In evidence submitted to a government review on COVID-19 vaccination certificates, the college warned that involving GPs risked intensifying ‘worryingly high’ workload pressure in primary care.
A role for GPs in administering or issuing vaccination certificates could risk burying practice teams in red tape, and 'diverting valuable time away from patients’, the RCGP said.
The college has warned that if some form of certification goes ahead, GPs must be consulted and the system made ‘easily accessible to everyone’ to avoid widening health inequalities.
Prime minister Boris Johnson confirmed on 5 April that the government was investigating the idea of using vaccine certificates - although he said they would not come before mid-May.
Meanwhile, the government's latest 'roadmap review' of plans to ease COVID-19 restrictions says 'COVID-status certification is likely to become a feature of our lives until the threat from the pandemic recedes'.
But the college's consultation response warns against involving GPs, pointing out that the profession is already under intense pressure delivering 75% of all COVID-19 vaccinations and likely to become busier as demand grows in the wake of a pandemic that has now lasted more than a year.
RCGP chair Professor Martin Marshall said: ‘While the college is not necessarily opposed to the introduction of some sort of opt-in proof of vaccination document to allow for international travel, it must not become the role of GPs and our teams to issue these.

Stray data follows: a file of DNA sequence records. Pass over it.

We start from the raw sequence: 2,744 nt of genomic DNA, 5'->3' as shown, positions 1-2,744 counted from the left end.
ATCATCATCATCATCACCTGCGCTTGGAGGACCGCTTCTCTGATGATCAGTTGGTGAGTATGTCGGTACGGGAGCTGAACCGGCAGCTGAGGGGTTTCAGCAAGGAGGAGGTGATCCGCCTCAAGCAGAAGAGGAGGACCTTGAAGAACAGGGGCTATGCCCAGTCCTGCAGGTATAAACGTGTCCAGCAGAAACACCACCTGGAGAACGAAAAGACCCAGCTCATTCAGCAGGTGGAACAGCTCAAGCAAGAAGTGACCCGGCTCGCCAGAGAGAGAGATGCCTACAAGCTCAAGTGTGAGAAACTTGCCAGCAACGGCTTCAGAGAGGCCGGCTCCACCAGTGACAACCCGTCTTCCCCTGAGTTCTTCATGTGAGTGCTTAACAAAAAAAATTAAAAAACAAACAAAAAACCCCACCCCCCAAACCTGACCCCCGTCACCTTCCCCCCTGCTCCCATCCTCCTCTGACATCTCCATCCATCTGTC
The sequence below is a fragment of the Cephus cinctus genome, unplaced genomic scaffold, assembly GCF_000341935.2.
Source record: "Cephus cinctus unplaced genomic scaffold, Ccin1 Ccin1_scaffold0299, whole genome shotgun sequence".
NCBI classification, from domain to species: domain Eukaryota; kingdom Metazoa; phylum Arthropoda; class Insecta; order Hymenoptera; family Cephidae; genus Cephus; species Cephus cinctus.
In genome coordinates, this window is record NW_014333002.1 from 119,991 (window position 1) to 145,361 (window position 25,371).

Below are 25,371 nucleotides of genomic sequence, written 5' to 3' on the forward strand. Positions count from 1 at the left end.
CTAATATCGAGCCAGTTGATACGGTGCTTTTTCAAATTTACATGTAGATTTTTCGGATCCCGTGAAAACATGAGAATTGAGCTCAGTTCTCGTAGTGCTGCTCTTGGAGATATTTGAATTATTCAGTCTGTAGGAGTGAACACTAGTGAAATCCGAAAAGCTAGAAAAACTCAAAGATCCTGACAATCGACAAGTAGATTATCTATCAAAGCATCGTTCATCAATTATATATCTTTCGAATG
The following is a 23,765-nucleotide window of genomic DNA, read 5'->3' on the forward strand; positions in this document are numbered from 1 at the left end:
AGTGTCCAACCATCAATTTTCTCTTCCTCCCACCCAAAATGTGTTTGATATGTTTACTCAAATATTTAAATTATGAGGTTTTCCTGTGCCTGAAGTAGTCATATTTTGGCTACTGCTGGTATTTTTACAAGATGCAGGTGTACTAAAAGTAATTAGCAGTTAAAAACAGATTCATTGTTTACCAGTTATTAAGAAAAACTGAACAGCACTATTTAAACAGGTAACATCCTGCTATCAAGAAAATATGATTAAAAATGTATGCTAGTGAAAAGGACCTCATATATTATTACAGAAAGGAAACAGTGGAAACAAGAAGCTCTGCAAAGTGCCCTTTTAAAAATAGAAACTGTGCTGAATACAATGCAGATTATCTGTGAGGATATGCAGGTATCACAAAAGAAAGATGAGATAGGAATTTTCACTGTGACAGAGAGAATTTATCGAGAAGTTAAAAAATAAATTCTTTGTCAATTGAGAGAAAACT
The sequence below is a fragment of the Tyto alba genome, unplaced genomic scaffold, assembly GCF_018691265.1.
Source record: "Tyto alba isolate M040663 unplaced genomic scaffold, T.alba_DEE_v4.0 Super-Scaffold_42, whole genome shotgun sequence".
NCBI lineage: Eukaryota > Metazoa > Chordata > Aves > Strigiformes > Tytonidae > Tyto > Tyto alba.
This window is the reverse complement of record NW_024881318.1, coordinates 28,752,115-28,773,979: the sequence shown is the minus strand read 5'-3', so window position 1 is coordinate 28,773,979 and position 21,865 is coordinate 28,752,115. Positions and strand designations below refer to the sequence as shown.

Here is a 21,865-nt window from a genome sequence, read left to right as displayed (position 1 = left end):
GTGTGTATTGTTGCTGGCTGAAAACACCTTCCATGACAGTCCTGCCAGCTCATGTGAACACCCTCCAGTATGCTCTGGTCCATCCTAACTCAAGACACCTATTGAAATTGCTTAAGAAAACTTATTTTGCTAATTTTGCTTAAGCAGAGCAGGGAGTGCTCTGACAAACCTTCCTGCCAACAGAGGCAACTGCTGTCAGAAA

‘It would not be sensible for GPs, or any other members of the practice team, to spend their time on cumbersome red tape that will take them away from patient care.
‘Our concern about introducing certification for domestic use is that this risks negatively impacting some patient groups more than others and by doing so widening existing inequalities, including health inequalities, in society.’
He added: ‘At the very least we would want to see a robust and accessible alternative to vaccination status certificates to ensure groups with lower than average vaccine uptake rates are not unduly disadvantaged.’
Professor Marshall added that ideas of incorporating certificates into a digital platform were ‘sensible’ as long as safeguards were introduced to ensure patient data remained secure.
He called for plans to limit the risk of widening health inequalities. ‘Alternative proof of vaccination must be available for those who don’t have smartphones or are simply less tech-savvy,’ the college chair warned.
In February the RCGP argued that GP teams must be allowed to prioritise vaccination work rather than being taken away from patient care to deal with vaccine passports.
A total of 31,164,176 doses of COVID-19 vaccine have been administered in England as of 6 April, including 4,398,311 second-dose vaccinations.